Total miles run: 48 miles

I was happy to be running again, but I was still running very low mileage, was still carrying extra weight, and was still running excruciatingly slowly.  I felt disheartened and like I may never be back to my “normal”.

I needed to feel more like myself. I needed a goal. I decided it was time to start training for a spring marathon. I would be 8 months postpartum for the London Marathon… time to get busy!

 

Next up: postpartum marathon training.

What does running look like after pregnancy and baby?

I’m a member of a couple mother runner groups and this question crops up a lot. And you know why? There is very little information out there on what to expect for athletes post-baby. A few of the bloggers are trying to address this, and I thought I would throw my hat into the ring.

I think it helps to see the big picture, so I’ve broken my training down into chunks, including before pregnancy, during, and after baby. This is Part I: before and during pregnancy.

Can you guess when I had the baby?

 

Leading up to pregnancy

I was training for Ironman Florida right up until I fell pregnant. Typical Ironman training – lots of long runs, long bike rides, swims, usually 6 days a week.

Three weeks before Ironman Florida, I was hit by a car while out on my bike, so my training stopped for three weeks while I healed up. Then I got through Ironman Florida as best as I could considering the accident and the time off, and I also fell pregnant right at that time too. This meant I started my pregnancy “training” with taking a chunk of time to heal up properly from the car accident and from the Ironman.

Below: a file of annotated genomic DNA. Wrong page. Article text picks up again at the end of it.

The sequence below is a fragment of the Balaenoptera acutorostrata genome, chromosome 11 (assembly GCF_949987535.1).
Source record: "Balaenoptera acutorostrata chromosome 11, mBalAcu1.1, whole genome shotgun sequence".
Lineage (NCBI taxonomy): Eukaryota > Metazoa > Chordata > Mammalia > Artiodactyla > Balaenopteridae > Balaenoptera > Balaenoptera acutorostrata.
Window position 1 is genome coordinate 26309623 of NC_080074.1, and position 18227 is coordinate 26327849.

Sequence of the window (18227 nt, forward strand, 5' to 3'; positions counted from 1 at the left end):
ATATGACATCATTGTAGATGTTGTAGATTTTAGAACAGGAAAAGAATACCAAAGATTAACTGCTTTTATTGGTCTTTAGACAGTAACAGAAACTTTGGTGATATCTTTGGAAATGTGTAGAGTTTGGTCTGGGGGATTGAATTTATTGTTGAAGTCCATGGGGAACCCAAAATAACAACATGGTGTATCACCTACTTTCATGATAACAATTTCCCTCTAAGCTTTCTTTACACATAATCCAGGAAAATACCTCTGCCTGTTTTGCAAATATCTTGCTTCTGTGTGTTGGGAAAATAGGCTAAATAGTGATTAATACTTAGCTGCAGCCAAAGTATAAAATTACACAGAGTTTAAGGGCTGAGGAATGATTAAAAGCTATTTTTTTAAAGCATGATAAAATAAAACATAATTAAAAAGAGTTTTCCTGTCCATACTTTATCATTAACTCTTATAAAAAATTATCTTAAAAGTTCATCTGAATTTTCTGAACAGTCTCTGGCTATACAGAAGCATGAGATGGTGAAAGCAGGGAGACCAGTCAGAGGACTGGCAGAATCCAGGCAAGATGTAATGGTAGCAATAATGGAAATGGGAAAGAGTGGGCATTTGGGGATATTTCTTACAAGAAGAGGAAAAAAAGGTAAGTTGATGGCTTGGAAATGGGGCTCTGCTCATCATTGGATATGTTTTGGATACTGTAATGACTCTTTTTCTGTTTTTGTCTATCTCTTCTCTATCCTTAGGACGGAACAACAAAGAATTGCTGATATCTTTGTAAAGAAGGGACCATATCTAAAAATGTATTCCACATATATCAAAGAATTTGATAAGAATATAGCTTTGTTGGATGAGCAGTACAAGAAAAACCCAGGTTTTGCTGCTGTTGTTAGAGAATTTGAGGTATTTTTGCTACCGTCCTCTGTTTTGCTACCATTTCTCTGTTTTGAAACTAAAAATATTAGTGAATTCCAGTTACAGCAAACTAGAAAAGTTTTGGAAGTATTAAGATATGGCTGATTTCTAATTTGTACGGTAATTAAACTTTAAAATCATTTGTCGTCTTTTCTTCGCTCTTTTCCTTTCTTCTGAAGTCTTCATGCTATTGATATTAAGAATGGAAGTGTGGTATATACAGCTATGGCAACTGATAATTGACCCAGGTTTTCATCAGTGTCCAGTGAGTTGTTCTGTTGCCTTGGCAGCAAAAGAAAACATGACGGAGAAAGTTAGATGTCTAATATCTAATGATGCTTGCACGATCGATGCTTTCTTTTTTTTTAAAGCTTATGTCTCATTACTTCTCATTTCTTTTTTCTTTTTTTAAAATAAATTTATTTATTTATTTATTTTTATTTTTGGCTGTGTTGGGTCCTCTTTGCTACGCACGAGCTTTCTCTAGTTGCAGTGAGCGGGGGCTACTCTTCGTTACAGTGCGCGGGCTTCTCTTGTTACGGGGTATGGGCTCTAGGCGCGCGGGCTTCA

So this is what my ridiculous November looked like, with that spike being the Ironman itself:

 

First Trimester: Nov to end of Jan

Total miles running (after the Ironman): 204 miles / 329 km

Total time cycling – both outdoors and indoors: 22 hours

Total time swimming: 2 hours

I needed to take time off after the car accident and of course the Ironman. So I took 2 weeks off running, instead focusing on yoga. Daily yoga, just about, which was great fun.

Then I resumed running, but all for fun, no goals in sight. I returned to weekly track sessions around Christmas time, but without quite the same push and my times were definitely slower (and that was fine!). I was lucky to feel healthy and fine throughout the first trimester. I was definitely more tired and bloated, but no morning sickness or anything like that.

I did a couple of 9 and 10 mile runs in the first three months of pregnancy. In February, the end of my first trimester, the runs got a bit shorter – usually no more than 6-7 miles. I could still run fast, but it felt a whole lot harder.  I didn’t do any races at all during that time, and if I’m being honest, I felt self-conscious of my growing waistline (but still not visible pregnancy) and my slowing pace.I didn’t feel the need to showcase it to everyone else.